George Osborne, the chancellor, will tell EU finance ministers in Luxembourg today that Britain does not intend playing a part in any new aid package for Greece.As one reads the article, though, one finds that the decision is not actually Mr Osborne's.
Germany and France have signalled that there is no reason for London to pay a share of a repeat bailout, likely to be finalised within weeks and for a similar sum as the first.Meanwhile, the IMF is urging the Eurozone (or possibly the EU) to go on pouring money into Greece, who seems curiously reluctant to do anything to help itself, relying possibly on yet more bail-outs. Furthermore, says the Acting Head of the IMF (there was a spot of trouble with the man who is supposed to be making these comments) further integration is needed.
At today's talks in Luxembourg, Mr Osborne is expected to say that the issue is one for the eurozone alone.
Britain's only potential contribution to bailing out Greece again now comes from its shareholding in the IMF, in the form of loan guarantees which would only be called in if Greece defaults.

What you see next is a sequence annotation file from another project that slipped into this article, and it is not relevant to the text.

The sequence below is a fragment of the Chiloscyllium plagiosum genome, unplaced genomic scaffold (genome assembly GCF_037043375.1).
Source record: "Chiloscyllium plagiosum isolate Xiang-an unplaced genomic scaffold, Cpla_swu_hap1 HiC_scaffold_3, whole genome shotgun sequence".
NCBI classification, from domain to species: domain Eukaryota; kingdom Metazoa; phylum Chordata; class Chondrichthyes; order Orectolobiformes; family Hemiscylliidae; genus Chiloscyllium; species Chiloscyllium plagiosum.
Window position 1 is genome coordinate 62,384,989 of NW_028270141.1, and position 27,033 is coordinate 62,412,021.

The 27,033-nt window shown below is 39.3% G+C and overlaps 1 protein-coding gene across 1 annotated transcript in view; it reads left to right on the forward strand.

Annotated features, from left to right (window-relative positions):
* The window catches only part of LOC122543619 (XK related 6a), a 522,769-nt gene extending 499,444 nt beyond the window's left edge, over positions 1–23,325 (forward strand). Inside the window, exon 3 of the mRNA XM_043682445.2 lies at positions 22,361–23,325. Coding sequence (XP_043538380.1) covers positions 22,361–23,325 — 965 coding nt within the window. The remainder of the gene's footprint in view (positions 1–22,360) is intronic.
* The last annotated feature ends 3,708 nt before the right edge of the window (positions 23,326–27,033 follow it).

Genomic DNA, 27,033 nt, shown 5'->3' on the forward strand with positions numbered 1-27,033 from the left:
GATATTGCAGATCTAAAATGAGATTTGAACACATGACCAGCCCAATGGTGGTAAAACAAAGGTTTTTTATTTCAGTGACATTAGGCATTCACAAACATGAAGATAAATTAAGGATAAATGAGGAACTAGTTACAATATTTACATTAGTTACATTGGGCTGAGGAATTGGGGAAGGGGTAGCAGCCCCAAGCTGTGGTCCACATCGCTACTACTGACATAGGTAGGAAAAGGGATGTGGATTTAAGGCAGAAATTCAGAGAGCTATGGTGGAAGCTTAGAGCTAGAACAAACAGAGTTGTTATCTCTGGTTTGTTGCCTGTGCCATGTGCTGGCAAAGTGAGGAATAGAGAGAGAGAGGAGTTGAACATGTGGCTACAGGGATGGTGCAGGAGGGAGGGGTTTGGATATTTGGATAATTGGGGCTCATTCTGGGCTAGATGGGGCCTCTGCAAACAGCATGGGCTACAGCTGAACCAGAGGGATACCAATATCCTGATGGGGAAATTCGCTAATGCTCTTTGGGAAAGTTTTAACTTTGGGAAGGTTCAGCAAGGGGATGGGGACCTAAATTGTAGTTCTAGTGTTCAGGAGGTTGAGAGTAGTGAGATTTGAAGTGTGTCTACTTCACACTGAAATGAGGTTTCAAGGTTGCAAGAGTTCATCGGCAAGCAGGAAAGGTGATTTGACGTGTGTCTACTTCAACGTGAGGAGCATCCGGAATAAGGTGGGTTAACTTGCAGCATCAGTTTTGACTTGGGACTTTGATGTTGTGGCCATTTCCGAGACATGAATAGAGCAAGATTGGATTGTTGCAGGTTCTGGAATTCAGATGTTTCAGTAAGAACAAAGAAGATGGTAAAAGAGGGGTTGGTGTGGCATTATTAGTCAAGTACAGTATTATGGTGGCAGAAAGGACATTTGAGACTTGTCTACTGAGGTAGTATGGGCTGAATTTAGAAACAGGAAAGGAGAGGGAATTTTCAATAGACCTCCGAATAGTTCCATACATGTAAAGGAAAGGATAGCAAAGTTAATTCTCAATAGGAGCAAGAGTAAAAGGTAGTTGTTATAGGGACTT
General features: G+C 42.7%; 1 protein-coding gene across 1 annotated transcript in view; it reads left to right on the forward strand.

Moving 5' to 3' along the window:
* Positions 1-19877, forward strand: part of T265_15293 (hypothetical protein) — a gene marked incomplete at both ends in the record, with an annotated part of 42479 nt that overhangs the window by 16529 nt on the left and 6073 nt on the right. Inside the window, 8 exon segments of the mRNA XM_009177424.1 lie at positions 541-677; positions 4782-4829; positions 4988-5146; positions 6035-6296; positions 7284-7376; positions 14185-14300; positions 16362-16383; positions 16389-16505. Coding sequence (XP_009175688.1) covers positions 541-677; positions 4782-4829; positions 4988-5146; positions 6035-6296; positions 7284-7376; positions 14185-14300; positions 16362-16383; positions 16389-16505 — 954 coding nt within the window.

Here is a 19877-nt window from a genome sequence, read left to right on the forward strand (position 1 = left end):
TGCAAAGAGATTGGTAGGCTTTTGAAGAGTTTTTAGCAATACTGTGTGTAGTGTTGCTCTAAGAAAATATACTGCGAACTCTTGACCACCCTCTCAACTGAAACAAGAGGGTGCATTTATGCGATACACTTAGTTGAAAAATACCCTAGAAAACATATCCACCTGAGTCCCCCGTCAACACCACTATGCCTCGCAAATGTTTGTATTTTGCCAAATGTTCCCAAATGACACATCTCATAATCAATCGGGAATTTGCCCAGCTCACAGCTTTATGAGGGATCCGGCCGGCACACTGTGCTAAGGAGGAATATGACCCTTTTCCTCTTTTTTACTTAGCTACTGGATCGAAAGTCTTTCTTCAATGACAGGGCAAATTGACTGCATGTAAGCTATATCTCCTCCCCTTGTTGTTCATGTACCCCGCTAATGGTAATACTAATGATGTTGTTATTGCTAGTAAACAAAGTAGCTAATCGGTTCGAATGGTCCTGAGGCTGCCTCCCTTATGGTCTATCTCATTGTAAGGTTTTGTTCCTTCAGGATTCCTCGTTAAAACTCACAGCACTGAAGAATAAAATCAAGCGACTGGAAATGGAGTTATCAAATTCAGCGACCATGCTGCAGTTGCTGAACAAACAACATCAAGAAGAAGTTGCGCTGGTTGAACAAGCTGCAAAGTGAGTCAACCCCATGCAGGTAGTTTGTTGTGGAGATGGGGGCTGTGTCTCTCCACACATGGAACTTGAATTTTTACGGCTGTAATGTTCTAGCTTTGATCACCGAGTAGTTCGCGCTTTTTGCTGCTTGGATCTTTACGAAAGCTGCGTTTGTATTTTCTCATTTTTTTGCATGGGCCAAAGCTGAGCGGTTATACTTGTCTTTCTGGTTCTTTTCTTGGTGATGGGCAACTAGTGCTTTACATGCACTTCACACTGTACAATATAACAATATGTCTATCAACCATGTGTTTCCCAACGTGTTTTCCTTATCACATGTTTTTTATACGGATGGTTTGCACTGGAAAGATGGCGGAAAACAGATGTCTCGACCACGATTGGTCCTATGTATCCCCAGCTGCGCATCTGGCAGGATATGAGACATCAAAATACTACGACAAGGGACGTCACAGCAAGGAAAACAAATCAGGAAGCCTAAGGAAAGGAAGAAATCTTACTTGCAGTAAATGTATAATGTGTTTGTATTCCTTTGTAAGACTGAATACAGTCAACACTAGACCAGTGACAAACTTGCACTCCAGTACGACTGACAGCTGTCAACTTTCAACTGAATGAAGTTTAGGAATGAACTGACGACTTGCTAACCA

The fund added: "Rapid implementation of the commitment to scale up the European financial stability facility and a further extension of its potential uses would sent a much needed signal that member countries 'will do whatever it takes to safeguard the stability of the euro area'. In this context, it will be essential to bring the unproductive debate about debt reprofiling or restructuring to closure quickly, and avoid and impression that the European stability mechanism will be conditional on debt restructuring."Nevertheless, the Finance Ministers have decided to wait and see. In particular they would like to see some of those proposed austerity measures and selling of state assets, that the Greeks keep demonstrating against, actually being put into place.
Euro zone finance ministers have postponed a final decision on extending 12bn euros ($17bn) in emergency loans to Greece, until it introduces further austerity measures.
The ministers said on Monday that they expected to pay the next tranche of a 110bn-euro bailout package, backed by European Union and the International Monetary Fund, by mid-July.Mr Osborne must be relieved.
Greece has said it needs the loans by then to avoid defaulting on its debt.
Keeping up their pressure on Athens, where public opposition to austerity has been growing, the ministers insisted that disbursement would depend on the Greek parliament first passing laws on fiscal reforms and selling off state assets.
"To move to the payment of the next tranche, we need to be sure that the Greek parliament will approve the confidence vote and support the programme, so the decision will be taken at the start of the month of July," Didier Reynders, Belgian finance minister, said after the meeting in Luxembourg.